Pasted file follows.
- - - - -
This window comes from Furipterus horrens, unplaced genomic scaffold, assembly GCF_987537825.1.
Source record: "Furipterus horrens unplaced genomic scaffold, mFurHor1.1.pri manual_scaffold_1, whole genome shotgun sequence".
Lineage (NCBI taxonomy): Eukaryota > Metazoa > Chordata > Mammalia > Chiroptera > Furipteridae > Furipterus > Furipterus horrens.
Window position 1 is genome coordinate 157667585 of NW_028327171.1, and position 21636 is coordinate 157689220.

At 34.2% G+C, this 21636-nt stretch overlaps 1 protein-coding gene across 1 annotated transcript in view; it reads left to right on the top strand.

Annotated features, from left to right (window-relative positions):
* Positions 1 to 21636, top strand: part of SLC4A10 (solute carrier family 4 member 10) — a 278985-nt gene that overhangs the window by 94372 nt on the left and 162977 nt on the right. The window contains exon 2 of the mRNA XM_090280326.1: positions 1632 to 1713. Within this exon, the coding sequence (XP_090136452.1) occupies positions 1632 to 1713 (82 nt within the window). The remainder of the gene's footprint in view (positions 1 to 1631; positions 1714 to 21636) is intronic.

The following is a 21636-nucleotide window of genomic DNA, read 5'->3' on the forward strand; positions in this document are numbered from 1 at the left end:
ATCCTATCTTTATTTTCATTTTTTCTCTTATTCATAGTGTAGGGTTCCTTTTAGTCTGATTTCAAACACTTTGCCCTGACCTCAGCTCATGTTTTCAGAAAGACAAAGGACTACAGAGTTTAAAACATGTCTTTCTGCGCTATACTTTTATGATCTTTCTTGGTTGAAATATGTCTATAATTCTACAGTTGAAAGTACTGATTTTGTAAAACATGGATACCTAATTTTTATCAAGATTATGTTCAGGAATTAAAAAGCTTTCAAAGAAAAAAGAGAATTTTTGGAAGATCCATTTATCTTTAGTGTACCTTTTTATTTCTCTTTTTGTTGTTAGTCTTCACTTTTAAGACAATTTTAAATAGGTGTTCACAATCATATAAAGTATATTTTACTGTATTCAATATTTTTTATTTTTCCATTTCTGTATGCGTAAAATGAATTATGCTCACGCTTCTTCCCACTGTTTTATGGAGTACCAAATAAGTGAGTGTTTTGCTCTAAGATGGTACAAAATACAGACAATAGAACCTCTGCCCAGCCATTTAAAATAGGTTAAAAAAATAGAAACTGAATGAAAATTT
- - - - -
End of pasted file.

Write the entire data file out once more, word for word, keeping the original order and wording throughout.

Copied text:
This window comes from Furipterus horrens, unplaced genomic scaffold, assembly GCF_987537825.1.
Source record: "Furipterus horrens unplaced genomic scaffold, mFurHor1.1.pri manual_scaffold_1, whole genome shotgun sequence".
Lineage (NCBI taxonomy): Eukaryota > Metazoa > Chordata > Mammalia > Chiroptera > Furipteridae > Furipterus > Furipterus horrens.
Window position 1 is genome coordinate 157667585 of NW_028327171.1, and position 21636 is coordinate 157689220.

At 34.2% G+C, this 21636-nt stretch overlaps 1 protein-coding gene across 1 annotated transcript in view; it reads left to right on the top strand.

Annotated features, from left to right (window-relative positions):
* Positions 1 to 21636, top strand: part of SLC4A10 (solute carrier family 4 member 10) — a 278985-nt gene that overhangs the window by 94372 nt on the left and 162977 nt on the right. The window contains exon 2 of the mRNA XM_090280326.1: positions 1632 to 1713. Within this exon, the coding sequence (XP_090136452.1) occupies positions 1632 to 1713 (82 nt within the window). The remainder of the gene's footprint in view (positions 1 to 1631; positions 1714 to 21636) is intronic.

The following is a 21636-nucleotide window of genomic DNA, read 5'->3' on the forward strand; positions in this document are numbered from 1 at the left end:
ATCCTATCTTTATTTTCATTTTTTCTCTTATTCATAGTGTAGGGTTCCTTTTAGTCTGATTTCAAACACTTTGCCCTGACCTCAGCTCATGTTTTCAGAAAGACAAAGGACTACAGAGTTTAAAACATGTCTTTCTGCGCTATACTTTTATGATCTTTCTTGGTTGAAATATGTCTATAATTCTACAGTTGAAAGTACTGATTTTGTAAAACATGGATACCTAATTTTTATCAAGATTATGTTCAGGAATTAAAAAGCTTTCAAAGAAAAAAGAGAATTTTTGGAAGATCCATTTATCTTTAGTGTACCTTTTTATTTCTCTTTTTGTTGTTAGTCTTCACTTTTAAGACAATTTTAAATAGGTGTTCACAATCATATAAAGTATATTTTACTGTATTCAATATTTTTTATTTTTCCATTTCTGTATGCGTAAAATGAATTATGCTCACGCTTCTTCCCACTGTTTTATGGAGTACCAAATAAGTGAGTGTTTTGCTCTAAGATGGTACAAAATACAGACAATAGAACCTCTGCCCAGCCATTTAAAATAGGTTAAAAAAATAGAAACTGAATGAAAATTT